Owners of bail bond outfits admit industry abuses and shortcomings, call for reforms

Owners of bail bond outfits admit industry abuses and shortcomings, call for reforms

Jimmy Roberson (far right) has been a bail bondsman in the state for almost three decades.

Jimmy Roberson has read a lot about the bail bond industry in North Carolina lately – from violence and fraud to wide-ranging criminal investigations and million dollar lawsuits.

A bail bondsman in the state for nearly 30 years, Roberson hates that his profession has developed such a bad reputation, but he acknowledges that much of it is deserved.

“I came into doing this in 1988,” Roberson said in an interview this week. “Since then we’ve just got too many people in the business that shouldn’t be there – these big insurance companies have come in and they’ve brought in all these agents who don’t have their own money on the line and will just do anything.”

Roberson runs Jimmy’s Bail Bonding in Rutherfordton, a small family business that also includes his wife and son-in-law. They service Rutherford, Cleveland and Polk counties and pride themselves on doing business the right way – offering a way out of jail for those who are arrested but who are not dangerous or a flight risk. Rutherford said he has his own money on the line if someone should skip bail and he has to pay a bond forfeiture – not the backing of large surety companies that can go to court in an attempt not to pay, as is happening now in Wake County.

His business allows people to go to work and take care of their families while awaiting their day in court, Roberson said – which is the system set up by state statute.

But the influx of poorly trained, cut-rate, volume-driven bail agents who have come into the business in the last few decades have given the industry a black eye – something he and his family have unfortunately seen up-close and personal.

“We had a guy who rented an office right beside us and was was operating a bail bonds business,” Roberson said. “He was dealing drugs, trading sex for bonds, drugs for bonds – you name it. It took ten months before it was taken care of and he went to jail.”

There has, indeed, been a dramatic increase in licensed bail agents in North Carolina since Roberson got into the business.

According to the North Carolina Department of Insurance, there were 479 people in the state with at least one type of bail agent license in 1986. Last year, that number was 1,746.

That’s an increase of 265 percent in a state whose total population increased only 63 percent over the same period.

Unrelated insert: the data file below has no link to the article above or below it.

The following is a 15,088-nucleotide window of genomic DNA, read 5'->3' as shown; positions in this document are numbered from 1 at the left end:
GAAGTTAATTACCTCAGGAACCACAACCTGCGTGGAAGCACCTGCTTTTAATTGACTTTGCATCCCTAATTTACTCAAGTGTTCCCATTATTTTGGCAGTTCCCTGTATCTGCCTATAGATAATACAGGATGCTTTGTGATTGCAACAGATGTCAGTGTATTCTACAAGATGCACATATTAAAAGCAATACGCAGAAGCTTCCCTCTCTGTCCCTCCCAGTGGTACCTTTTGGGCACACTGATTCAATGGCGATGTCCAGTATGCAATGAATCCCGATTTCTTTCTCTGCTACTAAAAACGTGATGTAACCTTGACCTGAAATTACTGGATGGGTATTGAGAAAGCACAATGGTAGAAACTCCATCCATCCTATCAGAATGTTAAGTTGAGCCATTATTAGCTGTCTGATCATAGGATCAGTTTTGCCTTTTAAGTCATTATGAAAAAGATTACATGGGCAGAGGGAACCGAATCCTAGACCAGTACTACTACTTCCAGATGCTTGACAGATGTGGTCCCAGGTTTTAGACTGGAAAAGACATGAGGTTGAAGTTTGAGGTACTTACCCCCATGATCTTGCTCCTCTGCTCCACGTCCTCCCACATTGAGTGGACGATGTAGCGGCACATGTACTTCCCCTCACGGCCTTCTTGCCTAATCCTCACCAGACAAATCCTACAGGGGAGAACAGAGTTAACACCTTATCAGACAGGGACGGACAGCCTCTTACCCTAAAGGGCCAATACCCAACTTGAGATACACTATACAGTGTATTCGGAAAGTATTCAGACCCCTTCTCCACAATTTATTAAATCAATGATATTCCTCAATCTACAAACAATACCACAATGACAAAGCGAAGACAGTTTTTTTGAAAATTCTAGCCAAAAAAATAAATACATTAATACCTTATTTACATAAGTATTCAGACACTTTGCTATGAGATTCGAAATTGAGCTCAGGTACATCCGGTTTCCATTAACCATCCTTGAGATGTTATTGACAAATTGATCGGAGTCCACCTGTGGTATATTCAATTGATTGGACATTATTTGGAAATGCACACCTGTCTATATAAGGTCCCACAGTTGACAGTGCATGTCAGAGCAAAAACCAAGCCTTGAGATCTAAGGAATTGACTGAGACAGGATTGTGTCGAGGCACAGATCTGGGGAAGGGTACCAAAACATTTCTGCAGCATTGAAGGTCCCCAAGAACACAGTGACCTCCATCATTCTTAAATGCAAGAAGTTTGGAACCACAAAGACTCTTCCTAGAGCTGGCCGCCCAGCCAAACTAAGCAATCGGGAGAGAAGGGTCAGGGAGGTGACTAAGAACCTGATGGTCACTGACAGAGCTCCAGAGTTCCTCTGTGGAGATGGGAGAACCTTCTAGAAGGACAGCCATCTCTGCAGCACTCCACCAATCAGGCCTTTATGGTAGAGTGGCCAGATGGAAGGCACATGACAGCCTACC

“You just can’t have that many people come in and they’re doing it the right way,” Roberson said. “Once there’s that much money in it, you know there’s going to be a problem. There needs to be higher standards and you need to sort out the riffraff.”

Bail bondsman Tony Williams

Tony Williams agrees.

A bail bondsman with Piedmont Bonding Services in Mocksville, Williams started the nonprofit Surety Agents for North Carolina earlier this year. The group, which Williams says has about 120 members, is to promote ethical bail bonding, proper training and oversight in the industry and reform of the problems that have come to define the industry in the public mind.

“I think we’re seen as parasites, as predators,” Williams said in an interview this week. “And some of them are – but most of us are not that person. If we do our jobs right, what we do is a significant contribution to the criminal justice system. We may be seen as the red-headed stepchild of the criminal justice system, but we’re really a part of it.”

In America, people are presumed innocent until proven guilty in a court of law, Williams said. And in North Carolina, the law technically leans toward allowing those not deemed a danger to the public or a flight risk to be released without having to post money to assure they will appear to face charges.

But in reality, it’s become common for courts and magistrates to set bail for even minor offenses.

Those with the money to pay their own bail can return to their lives, families and jobs as they await their day in court. Or they can turn to the for-profit bail bond industry, which will allow them to pay a fraction (no more than 15 percent) of the total bail, which is guaranteed by the bondsman or the surety company backing him. Facing a $1,000 bail, a defendant could go home by paying as little as $150 to a bondsman.